Conveyors and Falling Item Prevention
How can you protect people and inventory from falling loads and components?
Conveyors are often installed overhead or suspended from the ceiling to help conserve floor space or to interface with mezzanines or platforms. This may create potential fall hazards. Loads can fall from inclined conveyors as they are conveyed up or down, or be subject to other factors that can cause a fall from an elevated line. Even on a floor-mounted conveyor, a spill can split a case, land on an order pickers’ toes, or damage inventory.
How do items fall from conveyors?
Typically, a conveyor system runs at pre-planned speeds compatible with its designed load size and weight. However, if there are system issues and conveyed products back up or jams, loads have the potential to tip up, tumble, or fall. Rollers can also blow out if there is a mechanical issue with the conveyor. This can drop steel rollers or other mechanical components to the floor. Even full belts have fallen in extreme conditions. If loads that the system is not designed to carry are placed on the conveyor, this can also result in a fall. Systems that operate at very high speed also may cause products to fall.
Conveyor falls and jams also have a safety issue beyond items hitting workers on the floor. If there is a jam or other issue, this requires a worker to climb or be elevated to fix the system, which creates another risk in and of itself.
What are some methods you can use to reduce falling items from your conveyor lines?
OSHA 1926.555 (a) (5) states that: “Where a conveyor passes over work areas, aisles, or thoroughfares, suitable conveyor guards shall be provided to protect employees required to work below the conveyors.” That’s the reality. You have to guard conveyors over a work aisle, but you also need to consider it in other areas where safety isn’t the concern and product protection is. What are some steps you can take to reduce these risks?
Trough conveyor guards
Troughs help keep loads contained on the conveyor belt and prevent them from falling. Guardrail is built onto the frame forming to keep loads on track, creating the “trough” for handling loose parts or other loads that require guard railings. Seen above in a package handling operation with a takeaway to a trash line. In some situations, bulk parts can be conveyed and protected with this method. Excellent for incline/decline, straight-line operations. These can be specified in a range of sizes and angles. Conveyors such as the Hytrol model TR “trough” belt conveyor come standard with trough designs that can help contain a variety of items. For bulkier items, see trash conveyor systems.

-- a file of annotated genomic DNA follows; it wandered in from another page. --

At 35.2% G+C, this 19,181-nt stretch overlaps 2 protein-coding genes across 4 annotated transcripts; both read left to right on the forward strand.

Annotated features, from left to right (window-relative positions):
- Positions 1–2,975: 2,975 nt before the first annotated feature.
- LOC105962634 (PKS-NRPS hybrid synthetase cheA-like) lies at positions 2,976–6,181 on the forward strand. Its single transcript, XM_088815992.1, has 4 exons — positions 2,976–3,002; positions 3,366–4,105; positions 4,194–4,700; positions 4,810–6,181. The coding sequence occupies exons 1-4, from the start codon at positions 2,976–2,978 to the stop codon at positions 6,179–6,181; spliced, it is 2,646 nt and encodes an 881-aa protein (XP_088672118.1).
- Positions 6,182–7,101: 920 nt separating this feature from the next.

Side-mounted guard rails
For conveyors with packages, totes and other small loads, integrated guard railing provides protection against product spills. Ideal for curves, as these rails can track exactly to the shape of the conveyor as it moves through a facility. For carton loads, they offer excellent protection.
Conveyor safety nets
In operations where conveyors pass overhead, it’s not unusual to see conveyors guarded by both side-mounted guard railing and conveyor system safety nets, to provide redundant safety. These systems help prevent falls that standard conveyor guardrails can’t, (falling conveyor components or large cartons that escape the limited reach of fixed guardrails). Nets will even catch a conveyor roller if one happens to fall. Nets can also be specified with a fine weave that catches smaller falling parts, hardware, etc. They provide flexibility in dealing with falling items that aren’t necessarily present in guardrail-based solutions.
This article is part of a series of articles on Falling Item Prevention. Click on a link below to view one of the other articles.
- Conveyors and Falling Item Prevention
- Falling Item Prevention for Pallet Racks
- Industrial Shelving: How To Prevent Collapses and Falling Products
Scott Stone is Cisco-Eagle's Vice President of Marketing with more than thirty years of experience in material handling, warehousing and industrial operations. His work is published in multiple industry journals an websites on a variety of warehousing topics. He writes about automation, warehousing, safety, manufacturing and other areas of concern for industrial operations and those who operate them.